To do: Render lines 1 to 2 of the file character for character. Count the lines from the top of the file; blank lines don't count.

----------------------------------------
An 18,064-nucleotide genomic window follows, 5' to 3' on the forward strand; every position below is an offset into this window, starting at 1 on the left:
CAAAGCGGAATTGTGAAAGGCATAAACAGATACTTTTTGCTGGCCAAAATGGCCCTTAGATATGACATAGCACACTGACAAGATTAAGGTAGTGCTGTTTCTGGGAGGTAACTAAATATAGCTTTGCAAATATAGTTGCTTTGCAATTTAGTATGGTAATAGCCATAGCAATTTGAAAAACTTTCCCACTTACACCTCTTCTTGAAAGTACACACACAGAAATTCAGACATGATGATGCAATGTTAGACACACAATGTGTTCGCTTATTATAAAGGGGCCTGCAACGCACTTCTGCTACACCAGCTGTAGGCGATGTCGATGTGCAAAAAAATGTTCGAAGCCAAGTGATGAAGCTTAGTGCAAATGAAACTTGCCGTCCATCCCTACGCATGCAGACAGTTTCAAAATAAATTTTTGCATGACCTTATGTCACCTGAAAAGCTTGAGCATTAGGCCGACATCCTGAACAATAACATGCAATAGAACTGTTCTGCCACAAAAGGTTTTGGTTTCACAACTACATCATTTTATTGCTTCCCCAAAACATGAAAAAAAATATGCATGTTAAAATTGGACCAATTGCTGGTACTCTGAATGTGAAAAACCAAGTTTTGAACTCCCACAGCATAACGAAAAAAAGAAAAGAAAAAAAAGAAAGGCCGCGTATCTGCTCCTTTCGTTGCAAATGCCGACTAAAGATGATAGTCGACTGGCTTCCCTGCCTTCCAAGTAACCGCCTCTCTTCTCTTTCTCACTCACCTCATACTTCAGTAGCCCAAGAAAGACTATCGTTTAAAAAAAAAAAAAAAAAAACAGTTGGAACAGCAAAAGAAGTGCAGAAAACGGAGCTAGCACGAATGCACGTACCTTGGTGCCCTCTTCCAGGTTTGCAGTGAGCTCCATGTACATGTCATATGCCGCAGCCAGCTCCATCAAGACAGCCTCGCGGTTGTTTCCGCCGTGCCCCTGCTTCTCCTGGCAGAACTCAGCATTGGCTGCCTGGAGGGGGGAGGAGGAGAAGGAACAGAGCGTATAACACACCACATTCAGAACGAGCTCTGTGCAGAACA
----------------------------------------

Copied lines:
An 18,064-nucleotide genomic window follows, 5' to 3' on the forward strand; every position below is an offset into this window, starting at 1 on the left:
CAAAGCGGAATTGTGAAAGGCATAAACAGATACTTTTTGCTGGCCAAAATGGCCCTTAGATATGACATAGCACACTGACAAGATTAAGGTAGTGCTGTTTCTGGGAGGTAACTAAATATAGCTTTGCAAATATAGTTGCTTTGCAATTTAGTATGGTAATAGCCATAGCAATTTGAAAAACTTTCCCACTTACACCTCTTCTTGAAAGTACACACACAGAAATTCAGACATGATGATGCAATGTTAGACACACAATGTGTTCGCTTATTATAAAGGGGCCTGCAACGCACTTCTGCTACACCAGCTGTAGGCGATGTCGATGTGCAAAAAAATGTTCGAAGCCAAGTGATGAAGCTTAGTGCAAATGAAACTTGCCGTCCATCCCTACGCATGCAGACAGTTTCAAAATAAATTTTTGCATGACCTTATGTCACCTGAAAAGCTTGAGCATTAGGCCGACATCCTGAACAATAACATGCAATAGAACTGTTCTGCCACAAAAGGTTTTGGTTTCACAACTACATCATTTTATTGCTTCCCCAAAACATGAAAAAAAATATGCATGTTAAAATTGGACCAATTGCTGGTACTCTGAATGTGAAAAACCAAGTTTTGAACTCCCACAGCATAACGAAAAAAAGAAAAGAAAAAAAAGAAAGGCCGCGTATCTGCTCCTTTCGTTGCAAATGCCGACTAAAGATGATAGTCGACTGGCTTCCCTGCCTTCCAAGTAACCGCCTCTCTTCTCTTTCTCACTCACCTCATACTTCAGTAGCCCAAGAAAGACTATCGTTTAAAAAAAAAAAAAAAAAAACAGTTGGAACAGCAAAAGAAGTGCAGAAAACGGAGCTAGCACGAATGCACGTACCTTGGTGCCCTCTTCCAGGTTTGCAGTGAGCTCCATGTACATGTCATATGCCGCAGCCAGCTCCATCAAGACAGCCTCGCGGTTGTTTCCGCCGTGCCCCTGCTTCTCCTGGCAGAACTCAGCATTGGCTGCCTGGAGGGGGGAGGAGGAGAAGGAACAGAGCGTATAACACACCACATTCAGAACGAGCTCTGTGCAGAACA